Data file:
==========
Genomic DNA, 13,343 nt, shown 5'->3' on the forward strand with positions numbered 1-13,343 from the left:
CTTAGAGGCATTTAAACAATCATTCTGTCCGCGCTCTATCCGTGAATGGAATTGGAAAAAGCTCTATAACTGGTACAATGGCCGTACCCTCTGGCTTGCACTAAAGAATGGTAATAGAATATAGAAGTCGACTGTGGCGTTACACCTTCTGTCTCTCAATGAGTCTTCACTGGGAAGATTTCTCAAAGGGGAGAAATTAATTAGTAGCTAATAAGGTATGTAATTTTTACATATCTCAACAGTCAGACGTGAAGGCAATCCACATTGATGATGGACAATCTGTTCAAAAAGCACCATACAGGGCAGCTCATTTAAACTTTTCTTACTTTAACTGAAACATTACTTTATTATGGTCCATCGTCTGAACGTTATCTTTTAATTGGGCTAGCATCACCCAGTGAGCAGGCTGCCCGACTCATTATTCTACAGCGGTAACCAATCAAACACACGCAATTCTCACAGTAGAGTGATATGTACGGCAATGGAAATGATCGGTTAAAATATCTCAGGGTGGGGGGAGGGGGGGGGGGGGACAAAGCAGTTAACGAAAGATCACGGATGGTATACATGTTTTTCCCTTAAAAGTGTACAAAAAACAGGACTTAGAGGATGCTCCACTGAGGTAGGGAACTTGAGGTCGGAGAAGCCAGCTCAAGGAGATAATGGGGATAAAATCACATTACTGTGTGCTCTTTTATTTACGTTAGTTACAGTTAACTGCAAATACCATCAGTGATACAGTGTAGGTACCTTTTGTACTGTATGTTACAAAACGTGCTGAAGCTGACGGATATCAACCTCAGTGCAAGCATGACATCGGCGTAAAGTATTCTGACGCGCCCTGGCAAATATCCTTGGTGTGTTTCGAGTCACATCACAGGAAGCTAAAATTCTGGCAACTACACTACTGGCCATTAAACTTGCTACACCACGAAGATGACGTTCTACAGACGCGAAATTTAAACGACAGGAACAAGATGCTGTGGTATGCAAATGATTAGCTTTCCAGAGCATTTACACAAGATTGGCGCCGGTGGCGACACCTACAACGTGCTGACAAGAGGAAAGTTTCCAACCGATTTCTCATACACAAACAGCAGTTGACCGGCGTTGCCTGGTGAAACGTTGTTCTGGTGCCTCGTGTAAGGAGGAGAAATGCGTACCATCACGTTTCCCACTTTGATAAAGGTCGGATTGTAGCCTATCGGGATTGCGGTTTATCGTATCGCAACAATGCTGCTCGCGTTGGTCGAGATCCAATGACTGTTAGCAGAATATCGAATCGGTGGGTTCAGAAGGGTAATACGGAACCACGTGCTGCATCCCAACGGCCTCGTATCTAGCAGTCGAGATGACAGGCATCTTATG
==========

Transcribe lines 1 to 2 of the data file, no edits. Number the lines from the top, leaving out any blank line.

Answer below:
Genomic DNA, 13,343 nt, shown 5'->3' on the forward strand with positions numbered 1-13,343 from the left:
CTTAGAGGCATTTAAACAATCATTCTGTCCGCGCTCTATCCGTGAATGGAATTGGAAAAAGCTCTATAACTGGTACAATGGCCGTACCCTCTGGCTTGCACTAAAGAATGGTAATAGAATATAGAAGTCGACTGTGGCGTTACACCTTCTGTCTCTCAATGAGTCTTCACTGGGAAGATTTCTCAAAGGGGAGAAATTAATTAGTAGCTAATAAGGTATGTAATTTTTACATATCTCAACAGTCAGACGTGAAGGCAATCCACATTGATGATGGACAATCTGTTCAAAAAGCACCATACAGGGCAGCTCATTTAAACTTTTCTTACTTTAACTGAAACATTACTTTATTATGGTCCATCGTCTGAACGTTATCTTTTAATTGGGCTAGCATCACCCAGTGAGCAGGCTGCCCGACTCATTATTCTACAGCGGTAACCAATCAAACACACGCAATTCTCACAGTAGAGTGATATGTACGGCAATGGAAATGATCGGTTAAAATATCTCAGGGTGGGGGGAGGGGGGGGGGGGGACAAAGCAGTTAACGAAAGATCACGGATGGTATACATGTTTTTCCCTTAAAAGTGTACAAAAAACAGGACTTAGAGGATGCTCCACTGAGGTAGGGAACTTGAGGTCGGAGAAGCCAGCTCAAGGAGATAATGGGGATAAAATCACATTACTGTGTGCTCTTTTATTTACGTTAGTTACAGTTAACTGCAAATACCATCAGTGATACAGTGTAGGTACCTTTTGTACTGTATGTTACAAAACGTGCTGAAGCTGACGGATATCAACCTCAGTGCAAGCATGACATCGGCGTAAAGTATTCTGACGCGCCCTGGCAAATATCCTTGGTGTGTTTCGAGTCACATCACAGGAAGCTAAAATTCTGGCAACTACACTACTGGCCATTAAACTTGCTACACCACGAAGATGACGTTCTACAGACGCGAAATTTAAACGACAGGAACAAGATGCTGTGGTATGCAAATGATTAGCTTTCCAGAGCATTTACACAAGATTGGCGCCGGTGGCGACACCTACAACGTGCTGACAAGAGGAAAGTTTCCAACCGATTTCTCATACACAAACAGCAGTTGACCGGCGTTGCCTGGTGAAACGTTGTTCTGGTGCCTCGTGTAAGGAGGAGAAATGCGTACCATCACGTTTCCCACTTTGATAAAGGTCGGATTGTAGCCTATCGGGATTGCGGTTTATCGTATCGCAACAATGCTGCTCGCGTTGGTCGAGATCCAATGACTGTTAGCAGAATATCGAATCGGTGGGTTCAGAAGGGTAATACGGAACCACGTGCTGCATCCCAACGGCCTCGTATCTAGCAGTCGAGATGACAGGCATCTTATG